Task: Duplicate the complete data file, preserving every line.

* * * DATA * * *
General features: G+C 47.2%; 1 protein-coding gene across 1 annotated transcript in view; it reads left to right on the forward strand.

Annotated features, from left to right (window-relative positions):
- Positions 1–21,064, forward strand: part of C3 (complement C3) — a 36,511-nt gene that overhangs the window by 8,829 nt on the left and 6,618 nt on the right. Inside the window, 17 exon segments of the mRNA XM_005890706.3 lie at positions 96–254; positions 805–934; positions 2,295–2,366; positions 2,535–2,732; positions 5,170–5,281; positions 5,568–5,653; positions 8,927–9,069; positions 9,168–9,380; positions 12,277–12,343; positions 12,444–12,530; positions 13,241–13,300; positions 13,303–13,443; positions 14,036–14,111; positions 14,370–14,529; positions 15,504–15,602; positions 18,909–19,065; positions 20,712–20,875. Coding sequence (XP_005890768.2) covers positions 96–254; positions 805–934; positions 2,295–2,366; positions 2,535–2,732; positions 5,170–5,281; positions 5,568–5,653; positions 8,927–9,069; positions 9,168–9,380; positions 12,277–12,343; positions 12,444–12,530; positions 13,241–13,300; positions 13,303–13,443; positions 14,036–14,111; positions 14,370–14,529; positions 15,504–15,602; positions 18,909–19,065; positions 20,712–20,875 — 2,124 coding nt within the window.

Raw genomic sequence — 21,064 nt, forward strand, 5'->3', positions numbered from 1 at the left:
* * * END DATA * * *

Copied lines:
General features: G+C 47.2%; 1 protein-coding gene across 1 annotated transcript in view; it reads left to right on the forward strand.

Annotated features, from left to right (window-relative positions):
- Positions 1–21,064, forward strand: part of C3 (complement C3) — a 36,511-nt gene that overhangs the window by 8,829 nt on the left and 6,618 nt on the right. Inside the window, 17 exon segments of the mRNA XM_005890706.3 lie at positions 96–254; positions 805–934; positions 2,295–2,366; positions 2,535–2,732; positions 5,170–5,281; positions 5,568–5,653; positions 8,927–9,069; positions 9,168–9,380; positions 12,277–12,343; positions 12,444–12,530; positions 13,241–13,300; positions 13,303–13,443; positions 14,036–14,111; positions 14,370–14,529; positions 15,504–15,602; positions 18,909–19,065; positions 20,712–20,875. Coding sequence (XP_005890768.2) covers positions 96–254; positions 805–934; positions 2,295–2,366; positions 2,535–2,732; positions 5,170–5,281; positions 5,568–5,653; positions 8,927–9,069; positions 9,168–9,380; positions 12,277–12,343; positions 12,444–12,530; positions 13,241–13,300; positions 13,303–13,443; positions 14,036–14,111; positions 14,370–14,529; positions 15,504–15,602; positions 18,909–19,065; positions 20,712–20,875 — 2,124 coding nt within the window.

Raw genomic sequence — 21,064 nt, forward strand, 5'->3', positions numbered from 1 at the left: